The reaction between the organic polyisocyanate, hydrazine derivative and blocking agent is generally conducted at a temperature of about 50° to 200° C., preferably about 100 to 160° C. The reactants are used in such quantities that the blocked polyisocyanates contain about 10 to 35%, preferably about 15 about 15 to 35% by weight of blocked isocyanate groups (calculated as NCO, molecular weight equals 42) and about 0.5 to 10%, preferably about 1 to 5% by weight of structural units corresponding to the formula
The percentages are based on the total weight of the blocked polyisocyanate excluding the blocking agent.
The organic polyisocyanate may be reacted with the hydrazine adduct and the blocking agent successively or simultaneously. When the blocking reaction is conducted before the reaction with the hydrazine adduct, care must be taken that all of the isocyanate groups are not blocked by the blocking agent. According to a preferred embodiment of the process, the starting polyisocyanate is reacted simultaneously with the hydrazine adduct and the blocking agent using a solution of the hydrazine adduct in the blocking agent. This reaction is preferably carried out such that the organic polyisocyanate is initially partially blocked with some of the blocking agent and the partly blocked polyisocyanate is then reacted with a solution of the hydrazine adduct in the remainder of the blocking agent.
The present process may be carried out in the absence of solvents or in the presence of suitable inert solvents such as ethylene glycol monoethyl ether acetate, butyl acetate, methyl ethyl ketone, methyl isobutyl ketone, toluene or xylene. The reaction according to the present invention is generally carried out with heating and within the temperature ranges specified until the homogeneous melt or solution is produced. Auxiliaries or solvents which are optionally used and excess blocking agent which may be present are then removed, for example by distillation.
In order to obtain the coating compositions according to the present invention, the blocked polyisocyanates are blended with polyhydroxy polyacrylates. These polyhydroxy polyacrylates are known and may be prepared by known methods such as those described in European Patent Office Publication 68,383, German Patentschrift 2,460,329, British Patent 1,515,868, U.S. Pat. No. 3,002,959, U.S. Pat. No. 3,375,227 or German Auslegeschrift 1,038,754. The polyhydroxy polyacrylates are generally prepared by the radical polymerization or copolymerization of a hydroxyalkyl ester of an unsaturated carboxylic acid, preferably acrylic or methacrylic acid, with itself or preferably together with other hydroxyl-free unsaturated monomers. The polyhydroxy polyacrylates generally have a molecular weight, as determined by vapor pressure osmometry of 232 to about 100,000, preferably about 1000 to 80,000, more preferably about 2000 to 50,000, and a hydroxyl group content of about 0.017 to 15% by weight, preferably about 0.1 to 10% by weight and more preferably about 0.5 to 5% by weight. The polyhydroxy polyacrylates preferably have at least two alcoholic hydroxyl groups per molecule as a statistical average although in principle it would be possible to use the corresponding monohydroxyl compounds. The molecular weights indicated for the polyacrylates containing hydroxyl groups are number average molecular weights and not weight average molecular weights which may be determined by light scattering.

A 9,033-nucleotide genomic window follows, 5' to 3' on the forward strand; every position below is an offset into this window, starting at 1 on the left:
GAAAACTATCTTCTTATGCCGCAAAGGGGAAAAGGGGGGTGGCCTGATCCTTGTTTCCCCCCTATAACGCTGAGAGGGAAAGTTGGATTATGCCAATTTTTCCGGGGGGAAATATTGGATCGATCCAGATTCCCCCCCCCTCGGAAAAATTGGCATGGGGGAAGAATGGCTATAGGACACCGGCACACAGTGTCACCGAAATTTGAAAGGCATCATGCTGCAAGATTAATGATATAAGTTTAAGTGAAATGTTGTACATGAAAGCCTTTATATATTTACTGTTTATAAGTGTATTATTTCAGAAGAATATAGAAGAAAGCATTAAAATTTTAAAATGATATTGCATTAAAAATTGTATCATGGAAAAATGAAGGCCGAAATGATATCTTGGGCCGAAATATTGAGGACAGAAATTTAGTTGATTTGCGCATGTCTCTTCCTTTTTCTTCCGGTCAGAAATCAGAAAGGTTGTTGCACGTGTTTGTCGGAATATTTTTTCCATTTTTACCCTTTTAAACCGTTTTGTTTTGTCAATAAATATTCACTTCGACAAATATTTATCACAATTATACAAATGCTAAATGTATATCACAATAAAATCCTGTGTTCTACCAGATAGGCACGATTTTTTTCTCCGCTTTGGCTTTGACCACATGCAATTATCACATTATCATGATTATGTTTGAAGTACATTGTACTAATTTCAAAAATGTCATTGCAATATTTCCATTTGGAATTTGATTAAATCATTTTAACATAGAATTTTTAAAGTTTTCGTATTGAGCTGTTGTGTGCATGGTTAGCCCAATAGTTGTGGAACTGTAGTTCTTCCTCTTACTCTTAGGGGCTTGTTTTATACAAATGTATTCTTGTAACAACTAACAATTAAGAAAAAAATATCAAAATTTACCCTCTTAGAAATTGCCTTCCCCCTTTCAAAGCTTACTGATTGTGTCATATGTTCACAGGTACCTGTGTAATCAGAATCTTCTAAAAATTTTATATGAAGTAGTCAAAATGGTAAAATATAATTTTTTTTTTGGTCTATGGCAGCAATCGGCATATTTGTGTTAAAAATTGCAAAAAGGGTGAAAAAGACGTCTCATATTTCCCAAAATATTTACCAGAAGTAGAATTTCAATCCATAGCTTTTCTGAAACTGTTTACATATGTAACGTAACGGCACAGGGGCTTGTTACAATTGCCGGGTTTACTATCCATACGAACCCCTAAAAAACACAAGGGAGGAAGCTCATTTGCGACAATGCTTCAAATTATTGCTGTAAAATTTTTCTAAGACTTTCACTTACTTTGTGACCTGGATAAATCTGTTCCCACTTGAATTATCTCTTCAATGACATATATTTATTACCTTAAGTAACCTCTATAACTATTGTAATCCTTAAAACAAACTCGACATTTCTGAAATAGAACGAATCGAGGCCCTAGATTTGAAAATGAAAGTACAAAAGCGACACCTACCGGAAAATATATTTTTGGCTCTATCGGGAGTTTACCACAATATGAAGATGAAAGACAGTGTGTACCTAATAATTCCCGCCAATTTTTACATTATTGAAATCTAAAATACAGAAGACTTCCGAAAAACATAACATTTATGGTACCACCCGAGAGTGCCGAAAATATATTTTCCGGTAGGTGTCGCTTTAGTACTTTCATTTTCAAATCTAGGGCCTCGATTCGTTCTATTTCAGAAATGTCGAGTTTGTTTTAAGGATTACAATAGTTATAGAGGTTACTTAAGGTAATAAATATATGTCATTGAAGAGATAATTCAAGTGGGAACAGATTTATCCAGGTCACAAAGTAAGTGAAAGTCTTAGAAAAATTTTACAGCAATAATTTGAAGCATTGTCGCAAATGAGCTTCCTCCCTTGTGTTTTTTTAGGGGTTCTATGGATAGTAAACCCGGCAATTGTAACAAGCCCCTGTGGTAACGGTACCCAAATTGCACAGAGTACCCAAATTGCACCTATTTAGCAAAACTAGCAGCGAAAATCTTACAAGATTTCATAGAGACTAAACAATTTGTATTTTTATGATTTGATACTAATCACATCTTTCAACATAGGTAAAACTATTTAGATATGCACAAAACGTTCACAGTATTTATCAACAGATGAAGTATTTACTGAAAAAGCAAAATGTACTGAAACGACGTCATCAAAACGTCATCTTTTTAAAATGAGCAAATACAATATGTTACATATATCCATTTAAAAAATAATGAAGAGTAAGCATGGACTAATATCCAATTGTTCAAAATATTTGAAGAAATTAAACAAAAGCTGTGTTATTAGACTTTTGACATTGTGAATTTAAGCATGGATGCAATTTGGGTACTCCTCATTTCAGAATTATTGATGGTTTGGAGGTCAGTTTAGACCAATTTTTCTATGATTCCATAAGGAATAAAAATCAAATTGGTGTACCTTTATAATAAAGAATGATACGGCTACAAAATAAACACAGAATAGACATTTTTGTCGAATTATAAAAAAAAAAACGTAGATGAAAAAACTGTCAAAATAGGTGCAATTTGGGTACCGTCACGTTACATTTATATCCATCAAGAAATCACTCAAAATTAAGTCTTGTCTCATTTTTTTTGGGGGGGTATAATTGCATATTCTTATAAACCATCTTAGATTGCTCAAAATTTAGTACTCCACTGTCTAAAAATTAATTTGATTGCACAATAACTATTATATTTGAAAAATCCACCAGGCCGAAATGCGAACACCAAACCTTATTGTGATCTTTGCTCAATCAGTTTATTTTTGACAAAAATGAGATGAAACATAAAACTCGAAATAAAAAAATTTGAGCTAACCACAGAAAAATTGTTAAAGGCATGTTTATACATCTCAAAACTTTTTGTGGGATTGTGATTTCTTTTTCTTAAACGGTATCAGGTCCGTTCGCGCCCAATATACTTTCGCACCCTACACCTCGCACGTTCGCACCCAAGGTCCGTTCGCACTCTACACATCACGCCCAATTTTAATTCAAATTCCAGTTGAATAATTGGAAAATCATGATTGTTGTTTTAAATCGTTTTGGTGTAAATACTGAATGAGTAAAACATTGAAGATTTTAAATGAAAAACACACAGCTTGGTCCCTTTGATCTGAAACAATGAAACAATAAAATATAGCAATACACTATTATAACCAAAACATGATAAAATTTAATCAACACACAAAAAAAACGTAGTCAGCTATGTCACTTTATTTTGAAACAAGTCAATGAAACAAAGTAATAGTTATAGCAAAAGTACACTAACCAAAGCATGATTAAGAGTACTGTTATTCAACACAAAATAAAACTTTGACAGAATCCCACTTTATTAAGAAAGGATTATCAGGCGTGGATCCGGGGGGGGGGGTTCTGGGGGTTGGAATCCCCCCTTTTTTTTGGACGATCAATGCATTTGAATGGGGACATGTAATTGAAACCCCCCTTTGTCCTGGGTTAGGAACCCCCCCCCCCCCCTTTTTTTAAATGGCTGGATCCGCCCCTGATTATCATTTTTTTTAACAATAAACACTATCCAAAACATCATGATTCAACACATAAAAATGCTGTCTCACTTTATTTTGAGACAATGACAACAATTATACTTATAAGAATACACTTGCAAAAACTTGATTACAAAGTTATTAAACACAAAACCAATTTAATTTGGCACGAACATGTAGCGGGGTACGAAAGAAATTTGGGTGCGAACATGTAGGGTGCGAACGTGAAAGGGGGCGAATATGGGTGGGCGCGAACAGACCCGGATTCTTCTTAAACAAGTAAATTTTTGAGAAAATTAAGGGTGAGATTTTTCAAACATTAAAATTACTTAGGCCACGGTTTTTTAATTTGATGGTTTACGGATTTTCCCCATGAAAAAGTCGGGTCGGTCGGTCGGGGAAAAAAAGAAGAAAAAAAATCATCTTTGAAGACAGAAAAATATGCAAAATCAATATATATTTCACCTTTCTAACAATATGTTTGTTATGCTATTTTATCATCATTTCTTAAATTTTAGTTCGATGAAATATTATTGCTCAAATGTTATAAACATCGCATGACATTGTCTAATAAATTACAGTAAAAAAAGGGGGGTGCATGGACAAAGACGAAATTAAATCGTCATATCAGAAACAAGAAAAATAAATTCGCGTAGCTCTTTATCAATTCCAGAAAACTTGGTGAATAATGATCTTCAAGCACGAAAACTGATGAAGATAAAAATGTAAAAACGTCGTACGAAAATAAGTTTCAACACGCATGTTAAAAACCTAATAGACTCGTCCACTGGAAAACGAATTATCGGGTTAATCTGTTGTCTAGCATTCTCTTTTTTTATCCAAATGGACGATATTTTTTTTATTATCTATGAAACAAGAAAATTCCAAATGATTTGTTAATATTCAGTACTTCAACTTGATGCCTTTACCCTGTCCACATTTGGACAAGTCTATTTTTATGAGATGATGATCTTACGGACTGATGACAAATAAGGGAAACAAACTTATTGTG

Suitable hydroxylalkyl esters include esters containing 2 to 8, preferably 2 to 4 carbon atoms in the alkyl group and obtained from α,β-unsaturated carboxylic acids having 3 to 5 carbon atoms, such as acrylic, methacrylic, fumaric, maleic, itaconic or crotonic acid. The acrylic and methacrylic acid esters are preferred. Hydroxyalkyl esters of the above-mentioned acids containing ether bridges in the alkyl groups may also be used but are less preferred. The particularly preferred monomers with alcoholic hydroxyl groups include the 2-hydroxyethyl-, 2- and 3-hydroxypropyl-, and 2-, 3- and 4-hydroxybutyl-acrylates and -methacrylates. These monomers containing alcoholic hydroxyl groups may be prepared, for example, by the reaction of the above-mentioned acids with epoxides such as alkylene or propylene oxide.